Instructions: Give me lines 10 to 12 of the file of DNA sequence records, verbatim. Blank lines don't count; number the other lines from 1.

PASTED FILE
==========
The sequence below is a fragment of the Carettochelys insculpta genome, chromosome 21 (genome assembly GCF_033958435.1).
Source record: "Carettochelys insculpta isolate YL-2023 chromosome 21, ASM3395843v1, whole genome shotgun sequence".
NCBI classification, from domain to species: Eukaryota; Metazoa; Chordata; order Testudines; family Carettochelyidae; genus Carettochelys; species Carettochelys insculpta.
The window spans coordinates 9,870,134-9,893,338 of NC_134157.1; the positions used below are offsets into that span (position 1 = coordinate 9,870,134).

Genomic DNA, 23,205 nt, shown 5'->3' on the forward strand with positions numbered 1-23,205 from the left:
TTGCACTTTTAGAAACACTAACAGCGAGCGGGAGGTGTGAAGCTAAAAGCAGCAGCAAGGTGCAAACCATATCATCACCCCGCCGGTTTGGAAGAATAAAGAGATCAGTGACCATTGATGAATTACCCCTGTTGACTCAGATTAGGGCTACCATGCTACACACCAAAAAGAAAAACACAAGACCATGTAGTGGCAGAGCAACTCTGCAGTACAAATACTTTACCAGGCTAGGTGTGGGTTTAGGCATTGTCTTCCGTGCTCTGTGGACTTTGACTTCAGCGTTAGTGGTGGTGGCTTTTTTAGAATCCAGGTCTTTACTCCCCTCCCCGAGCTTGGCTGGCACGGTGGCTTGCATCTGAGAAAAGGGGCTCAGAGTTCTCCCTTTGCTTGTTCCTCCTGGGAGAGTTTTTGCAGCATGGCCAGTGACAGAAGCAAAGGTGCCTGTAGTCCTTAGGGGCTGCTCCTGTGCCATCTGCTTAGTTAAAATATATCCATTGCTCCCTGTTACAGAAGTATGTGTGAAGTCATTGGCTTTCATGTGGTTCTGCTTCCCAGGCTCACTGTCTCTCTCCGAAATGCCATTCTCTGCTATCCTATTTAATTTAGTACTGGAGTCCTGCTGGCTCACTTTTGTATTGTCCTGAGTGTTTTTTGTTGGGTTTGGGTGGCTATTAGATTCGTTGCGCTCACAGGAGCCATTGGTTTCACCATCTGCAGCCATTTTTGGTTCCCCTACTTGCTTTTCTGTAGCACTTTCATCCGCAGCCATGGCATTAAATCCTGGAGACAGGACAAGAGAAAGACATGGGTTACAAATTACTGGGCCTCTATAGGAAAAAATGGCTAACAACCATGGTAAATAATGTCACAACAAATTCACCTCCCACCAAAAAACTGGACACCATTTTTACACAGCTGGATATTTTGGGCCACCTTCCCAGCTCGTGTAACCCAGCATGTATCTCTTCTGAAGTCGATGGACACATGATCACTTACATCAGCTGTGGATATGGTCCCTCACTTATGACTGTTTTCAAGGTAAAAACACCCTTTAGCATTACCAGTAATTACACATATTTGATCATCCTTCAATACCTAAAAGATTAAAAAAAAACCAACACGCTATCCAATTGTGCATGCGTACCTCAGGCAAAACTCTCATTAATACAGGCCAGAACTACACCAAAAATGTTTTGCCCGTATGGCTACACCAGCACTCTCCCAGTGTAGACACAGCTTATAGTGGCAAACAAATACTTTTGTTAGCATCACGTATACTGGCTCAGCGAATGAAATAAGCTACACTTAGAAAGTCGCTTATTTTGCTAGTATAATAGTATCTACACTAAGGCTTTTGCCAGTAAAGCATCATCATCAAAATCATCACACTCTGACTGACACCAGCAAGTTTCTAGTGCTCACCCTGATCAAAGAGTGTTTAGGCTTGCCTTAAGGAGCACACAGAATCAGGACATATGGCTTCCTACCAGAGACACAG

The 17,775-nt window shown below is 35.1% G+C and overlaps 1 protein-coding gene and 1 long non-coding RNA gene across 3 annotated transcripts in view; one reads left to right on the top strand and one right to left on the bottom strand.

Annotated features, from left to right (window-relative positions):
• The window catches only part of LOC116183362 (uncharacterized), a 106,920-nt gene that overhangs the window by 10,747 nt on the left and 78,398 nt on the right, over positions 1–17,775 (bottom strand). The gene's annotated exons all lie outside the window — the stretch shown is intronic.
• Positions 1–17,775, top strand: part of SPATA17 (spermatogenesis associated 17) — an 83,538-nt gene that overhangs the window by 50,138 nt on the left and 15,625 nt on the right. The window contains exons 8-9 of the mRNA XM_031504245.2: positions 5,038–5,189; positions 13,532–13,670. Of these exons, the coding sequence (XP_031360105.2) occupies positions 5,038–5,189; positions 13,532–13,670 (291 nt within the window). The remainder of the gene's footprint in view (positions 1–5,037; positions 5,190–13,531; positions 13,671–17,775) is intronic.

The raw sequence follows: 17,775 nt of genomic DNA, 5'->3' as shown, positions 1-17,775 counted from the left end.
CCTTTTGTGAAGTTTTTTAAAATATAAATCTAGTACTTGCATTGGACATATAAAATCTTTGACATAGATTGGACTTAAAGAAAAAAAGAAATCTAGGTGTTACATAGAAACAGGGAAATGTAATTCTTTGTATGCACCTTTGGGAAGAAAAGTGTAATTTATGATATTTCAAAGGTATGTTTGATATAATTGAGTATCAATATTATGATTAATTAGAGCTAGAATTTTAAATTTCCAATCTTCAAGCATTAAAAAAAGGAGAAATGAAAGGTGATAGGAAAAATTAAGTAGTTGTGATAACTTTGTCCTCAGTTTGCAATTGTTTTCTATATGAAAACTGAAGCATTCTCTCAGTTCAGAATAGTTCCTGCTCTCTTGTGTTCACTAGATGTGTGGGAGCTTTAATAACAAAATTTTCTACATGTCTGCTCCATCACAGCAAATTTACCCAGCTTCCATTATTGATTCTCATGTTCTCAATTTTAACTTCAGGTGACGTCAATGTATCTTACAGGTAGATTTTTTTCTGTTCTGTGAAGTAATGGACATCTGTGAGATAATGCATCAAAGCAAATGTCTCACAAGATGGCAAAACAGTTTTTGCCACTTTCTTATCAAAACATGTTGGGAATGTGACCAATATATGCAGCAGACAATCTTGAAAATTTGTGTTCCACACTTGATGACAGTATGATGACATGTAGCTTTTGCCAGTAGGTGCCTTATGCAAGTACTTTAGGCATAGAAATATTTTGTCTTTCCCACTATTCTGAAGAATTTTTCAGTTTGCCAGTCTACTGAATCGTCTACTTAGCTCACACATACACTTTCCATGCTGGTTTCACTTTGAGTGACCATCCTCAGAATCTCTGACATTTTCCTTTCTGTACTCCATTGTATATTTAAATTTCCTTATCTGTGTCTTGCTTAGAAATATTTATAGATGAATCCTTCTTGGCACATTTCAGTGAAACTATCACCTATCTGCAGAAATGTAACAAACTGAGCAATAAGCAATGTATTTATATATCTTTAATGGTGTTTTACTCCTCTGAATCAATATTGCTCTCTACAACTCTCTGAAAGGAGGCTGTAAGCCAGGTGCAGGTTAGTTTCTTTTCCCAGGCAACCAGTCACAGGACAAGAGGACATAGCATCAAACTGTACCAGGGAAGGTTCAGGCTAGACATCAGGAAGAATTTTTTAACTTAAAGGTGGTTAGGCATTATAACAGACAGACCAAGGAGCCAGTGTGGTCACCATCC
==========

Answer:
• Positions 1–17,775, top strand: part of SPATA17 (spermatogenesis associated 17) — an 83,538-nt gene that overhangs the window by 50,138 nt on the left and 15,625 nt on the right. The window contains exons 8-9 of the mRNA XM_031504245.2: positions 5,038–5,189; positions 13,532–13,670. Of these exons, the coding sequence (XP_031360105.2) occupies positions 5,038–5,189; positions 13,532–13,670 (291 nt within the window). The remainder of the gene's footprint in view (positions 1–5,037; positions 5,190–13,531; positions 13,671–17,775) is intronic.

The raw sequence follows: 17,775 nt of genomic DNA, 5'->3' as shown, positions 1-17,775 counted from the left end.
CCTTTTGTGAAGTTTTTTAAAATATAAATCTAGTACTTGCATTGGACATATAAAATCTTTGACATAGATTGGACTTAAAGAAAAAAAGAAATCTAGGTGTTACATAGAAACAGGGAAATGTAATTCTTTGTATGCACCTTTGGGAAGAAAAGTGTAATTTATGATATTTCAAAGGTATGTTTGATATAATTGAGTATCAATATTATGATTAATTAGAGCTAGAATTTTAAATTTCCAATCTTCAAGCATTAAAAAAAGGAGAAATGAAAGGTGATAGGAAAAATTAAGTAGTTGTGATAACTTTGTCCTCAGTTTGCAATTGTTTTCTATATGAAAACTGAAGCATTCTCTCAGTTCAGAATAGTTCCTGCTCTCTTGTGTTCACTAGATGTGTGGGAGCTTTAATAACAAAATTTTCTACATGTCTGCTCCATCACAGCAAATTTACCCAGCTTCCATTATTGATTCTCATGTTCTCAATTTTAACTTCAGGTGACGTCAATGTATCTTACAGGTAGATTTTTTTCTGTTCTGTGAAGTAATGGACATCTGTGAGATAATGCATCAAAGCAAATGTCTCACAAGATGGCAAAACAGTTTTTGCCACTTTCTTATCAAAACATGTTGGGAATGTGACCAATATATGCAGCAGACAATCTTGAAAATTTGTGTTCCACACTTGATGACAGTATGATGACATGTAGCTTTTGCCAGTAGGTGCCTTATGCAAGTACTTTAGGCATAGAAATATTTTGTCTTTCCCACTATTCTGAAGAATTTTTCAGTTTGCCAGTCTACTGAATCGTCTACTTAGCTCACACATACACTTTCCATGCTGGTTTCACTTTGAGTGACCATCCTCAGAATCTCTGACATTTTCCTTTCTGTACTCCATTGTATATTTAAATTTCCTTATCTGTGTCTTGCTTAGAAATATTTATAGATGAATCCTTCTTGGCACATTTCAGTGAAACTATCACCTATCTGCAGAAATGTAACAAACTGAGCAATAAGCAATGTATTTATATATCTTTAATGGTGTTTTACTCCTCTGAATCAATATTGCTCTCTACAACTCTCTGAAAGGAGGCTGTAAGCCAGGTGCAGGTTAGTTTCTTTTCCCAGGCAACCAGTCACAGGACAAGAGGACATAGCATCAAACTGTACCAGGGAAGGTTCAGGCTAGACATCAGGAAGAATTTTTTAACTTAAAGGTGGTTAGGCATTATAACAGACAGACCAAGGAGCCAGTGTGGTCACCATCC